Raul Pineda was born on November 5, 1971 in Havana, Cuba. As a young boy, he scoured his neighborhood for anything that could be used to create drums. He used metal rods driven into the ground to support used cooking oil cans, and formed drumsticks from the branches of orange trees. He was influenced by the local rumbero street bands, and at the urging of his musician grandfather, Nefer Miguel Milanés, he went on to study classical percussion for several years. He then immersed himself in Afro-Cuban music.
By 19, Raul was performing and recording with some of the leading Cuban ensembles and bandleaders, including Sentisis, and pianist Chucho Valdés. Over the next several years, international tours and Grammy-nominated recordings brought Raul to the music world’s attention as one of Cuba’s most influential young drummers. He blends a drum kit with percussion instruments, such as, the left foot cowbell.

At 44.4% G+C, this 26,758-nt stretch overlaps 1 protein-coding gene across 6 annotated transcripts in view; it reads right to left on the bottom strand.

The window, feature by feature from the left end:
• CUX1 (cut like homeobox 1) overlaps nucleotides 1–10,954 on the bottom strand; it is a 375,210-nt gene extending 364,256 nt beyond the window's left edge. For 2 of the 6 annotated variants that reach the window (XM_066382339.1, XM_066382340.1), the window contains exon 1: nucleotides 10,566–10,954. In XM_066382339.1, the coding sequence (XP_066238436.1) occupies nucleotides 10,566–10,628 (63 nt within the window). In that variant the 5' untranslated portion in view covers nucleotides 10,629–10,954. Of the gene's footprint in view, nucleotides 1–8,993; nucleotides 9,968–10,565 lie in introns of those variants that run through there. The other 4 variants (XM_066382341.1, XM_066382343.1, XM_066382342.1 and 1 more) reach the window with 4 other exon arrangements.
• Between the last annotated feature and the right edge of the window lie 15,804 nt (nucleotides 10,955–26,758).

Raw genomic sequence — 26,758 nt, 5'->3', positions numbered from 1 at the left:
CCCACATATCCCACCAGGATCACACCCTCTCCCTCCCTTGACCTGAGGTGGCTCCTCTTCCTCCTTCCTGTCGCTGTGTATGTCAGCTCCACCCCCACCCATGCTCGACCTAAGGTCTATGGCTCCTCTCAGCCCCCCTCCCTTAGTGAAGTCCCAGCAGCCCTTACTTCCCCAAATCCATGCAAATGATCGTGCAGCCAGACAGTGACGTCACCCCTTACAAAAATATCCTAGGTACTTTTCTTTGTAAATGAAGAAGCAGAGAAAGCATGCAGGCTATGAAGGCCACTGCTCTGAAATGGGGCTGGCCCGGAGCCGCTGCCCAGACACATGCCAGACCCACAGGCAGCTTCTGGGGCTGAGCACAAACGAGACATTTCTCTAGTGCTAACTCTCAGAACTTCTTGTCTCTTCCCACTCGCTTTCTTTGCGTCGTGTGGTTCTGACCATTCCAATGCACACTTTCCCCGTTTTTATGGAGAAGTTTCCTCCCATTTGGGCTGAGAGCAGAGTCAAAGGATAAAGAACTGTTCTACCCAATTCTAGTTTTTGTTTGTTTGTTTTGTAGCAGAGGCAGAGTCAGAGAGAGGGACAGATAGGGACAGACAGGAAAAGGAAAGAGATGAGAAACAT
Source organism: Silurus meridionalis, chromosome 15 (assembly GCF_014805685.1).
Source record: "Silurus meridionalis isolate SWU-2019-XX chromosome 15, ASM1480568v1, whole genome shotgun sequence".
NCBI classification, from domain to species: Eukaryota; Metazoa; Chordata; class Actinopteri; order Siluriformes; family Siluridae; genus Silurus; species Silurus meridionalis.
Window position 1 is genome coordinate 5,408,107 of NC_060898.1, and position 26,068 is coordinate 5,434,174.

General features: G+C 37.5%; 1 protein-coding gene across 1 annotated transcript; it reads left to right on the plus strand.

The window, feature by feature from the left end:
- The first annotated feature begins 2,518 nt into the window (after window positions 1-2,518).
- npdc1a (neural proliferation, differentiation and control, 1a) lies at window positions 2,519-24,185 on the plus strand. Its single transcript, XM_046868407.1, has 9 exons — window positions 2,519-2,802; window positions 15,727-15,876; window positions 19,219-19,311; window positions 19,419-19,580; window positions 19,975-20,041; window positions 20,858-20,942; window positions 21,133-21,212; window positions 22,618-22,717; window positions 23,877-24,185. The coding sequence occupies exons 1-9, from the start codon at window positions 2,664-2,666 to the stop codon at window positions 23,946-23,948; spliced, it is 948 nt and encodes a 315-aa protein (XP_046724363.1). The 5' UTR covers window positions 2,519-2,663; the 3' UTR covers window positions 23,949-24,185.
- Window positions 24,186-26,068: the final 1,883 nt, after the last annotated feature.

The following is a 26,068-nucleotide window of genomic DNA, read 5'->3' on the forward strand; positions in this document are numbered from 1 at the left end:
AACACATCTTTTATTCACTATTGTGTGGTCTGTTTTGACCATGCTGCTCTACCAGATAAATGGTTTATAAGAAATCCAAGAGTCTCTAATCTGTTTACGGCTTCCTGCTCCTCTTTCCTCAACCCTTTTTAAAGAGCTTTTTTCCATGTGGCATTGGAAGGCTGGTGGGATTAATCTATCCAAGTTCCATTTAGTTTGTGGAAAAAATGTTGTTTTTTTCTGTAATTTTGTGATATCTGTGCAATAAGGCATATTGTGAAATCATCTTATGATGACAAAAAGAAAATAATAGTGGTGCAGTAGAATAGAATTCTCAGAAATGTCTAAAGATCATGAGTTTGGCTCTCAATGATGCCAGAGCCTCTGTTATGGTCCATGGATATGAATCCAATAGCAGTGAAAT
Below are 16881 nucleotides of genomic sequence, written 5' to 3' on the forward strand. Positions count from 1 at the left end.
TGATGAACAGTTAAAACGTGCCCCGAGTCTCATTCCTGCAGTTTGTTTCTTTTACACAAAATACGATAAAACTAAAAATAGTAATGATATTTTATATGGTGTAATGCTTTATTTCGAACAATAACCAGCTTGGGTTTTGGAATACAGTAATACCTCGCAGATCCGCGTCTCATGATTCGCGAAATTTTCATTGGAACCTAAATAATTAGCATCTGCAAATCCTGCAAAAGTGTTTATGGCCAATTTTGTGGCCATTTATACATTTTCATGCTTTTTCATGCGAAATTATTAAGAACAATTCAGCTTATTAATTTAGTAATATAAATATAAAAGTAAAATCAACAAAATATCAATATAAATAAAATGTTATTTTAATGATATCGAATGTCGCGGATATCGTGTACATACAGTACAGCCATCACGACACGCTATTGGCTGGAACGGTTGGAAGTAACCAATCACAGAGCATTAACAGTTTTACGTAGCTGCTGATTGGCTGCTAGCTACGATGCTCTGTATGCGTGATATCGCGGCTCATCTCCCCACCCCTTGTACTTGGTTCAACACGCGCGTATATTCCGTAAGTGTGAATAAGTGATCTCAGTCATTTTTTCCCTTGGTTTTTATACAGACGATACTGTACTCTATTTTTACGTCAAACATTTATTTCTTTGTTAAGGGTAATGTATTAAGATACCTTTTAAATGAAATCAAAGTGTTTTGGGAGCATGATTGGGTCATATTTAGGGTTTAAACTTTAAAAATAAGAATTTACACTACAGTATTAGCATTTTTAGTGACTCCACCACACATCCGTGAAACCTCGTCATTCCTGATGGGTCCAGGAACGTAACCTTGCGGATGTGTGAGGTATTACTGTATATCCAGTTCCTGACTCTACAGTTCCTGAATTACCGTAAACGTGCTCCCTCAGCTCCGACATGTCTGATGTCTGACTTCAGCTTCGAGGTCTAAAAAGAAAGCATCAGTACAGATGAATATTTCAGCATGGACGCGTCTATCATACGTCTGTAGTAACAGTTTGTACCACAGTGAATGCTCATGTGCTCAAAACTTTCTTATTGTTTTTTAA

Staying busy playing and recording with several bands and artists, since 2000, he has been playing with the Afro-Cuban-jazz-funk-rock band TIZER and with Latin superstar Juan Gabriel. Between the two bands he will have toured Venezuela, Colombia, Mexico, Dubai, Barbados, Aruba, Santiago de Chile, South Africa, Russia and South Korea.
Drummer Raul Pineda has garnered three Grammy nominations and a 2000 Grammy Award for Best Latin Jazz Performance with the Chucho Valdés Quartet album, Live at the Village Vanguard. He continues to perform and record.
Robin Eubanks was born in Philadelphia, Pennsylvania.on October 25, 1955. Into a musical family. His brothers Kevin and Duane play guitar and trumpet respectively and his uncles are pianist Ray Bryant and bassist Tommy Bryant. After graduating from the University of the Arts, he moved to New York City and first appeared on the jazz scene in the early 1980s. He played with Slide Hampton, Sun Ra, and Stevie Wonder.